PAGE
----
Maple Festival kicks off this weekend with sugar houses and artisans opening their doors along with fun activities throughout the town
Mar 20, 2014 | 3595 views | 0 0 comments | 144 144 recommendations | email to a friend | print
Maple Fest
Bud Bemis on his beloved bulldozer.
view slideshow (3 images)
WHITINGHAM- The 16th annual Whitingham Maple Festival will be held on March 22 and 23.

The maple festival celebrates an important aspect of Whitingham’s economic and cultural heritage. Seven of the 18 Whitingham sugar makers have graciously opened the doors of their sugarhouses and given their time so that residents, visitors, and guests alike will gain a better understanding and appreciation for the art and science of maple syrup and sugar making and the historical importance of “sugaring” in Whitingham.

New this year is a self-guided tour of the artists and artisans that contribute to the town’s vitality. Participants will open their studios and workspaces to share their ideas, process, and products. Also, the town hosts a craft fair on Saturday and Sunday, pancake breakfasts/luncheons on both Saturday and Sunday, and a sugar-on-snow supper on Saturday evening.

Whitingham is the birthplace of Brigham Young and there are two monuments in town noting Young’s achievements.

“Sweet Pots” at Town Hill Pottery

WHITINGHAM- Town Hill Pottery is participating in the Whitingham Maple Festival with their annual syrup pitcher show and sale.

The “Sweet Pots” exhibition will be part of the festival’s inaugural artisan’s tour, a self-guided tour of artists, crafters and specialty food makers in the town. The festival is on March 22 and 23 and Sweet Pots show hours are Saturday, 10 am to 5 pm, and Sunday, 10 am to 3 pm.

Syrup pitchers developed especially for the exhibition will share the space in the gallery with other work by potters, Aysha Peltz and Todd Wahlstrom. The care and craft that goes into making our delicious local syrup is echoed in the thoughtful design of these sweet little pots.

The gallery is located at 612 Town Hill Road. Visit www.townhillpottery.com for directions.

Glass artist shares unique pieces

WHITINGHAM- Wilmington glass artist Jen Violette will be exhibiting some of her unique and colorful blown-glass pieces during the Whitingham Maple Festival, Saturday and Sunday, March 22 and 23.

Violette is excited to be a part of the Maple Festival this year and will be a guest artist at the Twitchell Family Sugarhouse at 1103 Town Hill Road.

Violette will be exhibiting a vibrant sampling of her hand blown glass pieces, including her whimsical syrup pitchers, vases, bowls, garden balls and glass jewelry. Also on display will be a collection of Violette’s still-life wall sculptures, which incorporate blown glass fruits and vegetables on a distressed stainless steel background.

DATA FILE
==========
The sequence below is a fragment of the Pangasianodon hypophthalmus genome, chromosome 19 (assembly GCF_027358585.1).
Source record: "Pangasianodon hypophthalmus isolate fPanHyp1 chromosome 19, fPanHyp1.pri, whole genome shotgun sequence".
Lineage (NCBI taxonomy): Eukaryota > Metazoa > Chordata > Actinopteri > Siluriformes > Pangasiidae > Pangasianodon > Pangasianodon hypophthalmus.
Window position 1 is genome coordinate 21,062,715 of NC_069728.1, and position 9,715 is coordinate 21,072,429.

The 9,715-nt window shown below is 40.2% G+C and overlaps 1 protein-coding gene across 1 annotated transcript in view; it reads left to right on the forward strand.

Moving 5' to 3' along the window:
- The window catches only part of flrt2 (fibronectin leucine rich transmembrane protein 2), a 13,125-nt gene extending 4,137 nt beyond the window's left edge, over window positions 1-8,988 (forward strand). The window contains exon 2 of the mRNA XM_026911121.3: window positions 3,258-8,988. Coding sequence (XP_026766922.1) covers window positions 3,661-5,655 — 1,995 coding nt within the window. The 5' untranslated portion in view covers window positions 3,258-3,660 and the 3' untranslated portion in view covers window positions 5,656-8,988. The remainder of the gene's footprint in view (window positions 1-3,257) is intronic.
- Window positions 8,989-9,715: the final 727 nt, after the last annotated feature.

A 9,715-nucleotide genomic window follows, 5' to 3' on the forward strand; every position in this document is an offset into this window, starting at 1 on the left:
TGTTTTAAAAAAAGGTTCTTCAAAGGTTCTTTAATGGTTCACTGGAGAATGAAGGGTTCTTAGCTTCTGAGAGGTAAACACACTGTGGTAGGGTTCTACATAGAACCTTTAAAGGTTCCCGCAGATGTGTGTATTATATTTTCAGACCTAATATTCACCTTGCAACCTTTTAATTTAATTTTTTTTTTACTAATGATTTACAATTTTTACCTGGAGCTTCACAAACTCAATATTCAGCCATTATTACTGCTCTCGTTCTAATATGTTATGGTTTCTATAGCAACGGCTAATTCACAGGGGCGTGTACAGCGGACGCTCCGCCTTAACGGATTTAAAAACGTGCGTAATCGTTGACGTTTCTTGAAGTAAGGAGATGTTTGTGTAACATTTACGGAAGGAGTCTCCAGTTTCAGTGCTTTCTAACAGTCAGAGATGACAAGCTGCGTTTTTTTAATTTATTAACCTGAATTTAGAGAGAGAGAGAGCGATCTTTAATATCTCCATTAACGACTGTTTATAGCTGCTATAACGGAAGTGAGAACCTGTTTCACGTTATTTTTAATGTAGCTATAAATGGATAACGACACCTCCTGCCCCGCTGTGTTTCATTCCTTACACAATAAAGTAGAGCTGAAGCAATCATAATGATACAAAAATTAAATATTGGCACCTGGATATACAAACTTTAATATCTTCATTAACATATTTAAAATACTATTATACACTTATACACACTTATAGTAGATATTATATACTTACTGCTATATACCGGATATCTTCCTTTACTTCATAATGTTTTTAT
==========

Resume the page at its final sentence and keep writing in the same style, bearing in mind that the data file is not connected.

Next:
A selection of Violette’s paintings featuring rural Vermont landscapes will also be on display, along with delicious baked goods by Jessica Twitchell and handmade beaded jewelry by T.A.N.

The Twitchell Family Sugarhouse is a friendly, small-scale, family-operated sugarhouse that has been a part of the Vermont sugar-making tradition since 1956. Their way of sugaring still remains old-fashioned.

To learn more about the Twitchell Family Sugarhouse visit https://www.facebook.com/sugarmantwitch.

To view more of Violette’s unique hand-blown glass visit www.jenviolette.com or call (802) 464-5206 for more information.

Comments
(0)
Comments-icon Post a Comment
No Comments Yet


Comment Policy

In an effort to promote reasoned discussion, transparency, and integrity in online commenting, The Deerfield Valley News requires anyone posting comments to identify themselves using their real name. Anonymous commenting will not be allowed. All comments will be subject to approval before posting, and may take up to 24 hours for approval to be granted.

We encourage civil discourse among readers, and ask that they be willing to stand behind their identities and their comments. No personal harassment or hate speech will be tolerated. Please be succinct and to the point. For longer comments, please consider submitting a letter to the editor instead. It will appear in both the print and online editions.

All comments will be reviewed, and we reserve the right to reject, edit or remove any comment for any reason. For questions or to express concerns feel free to contact our office at (802) 464-3388.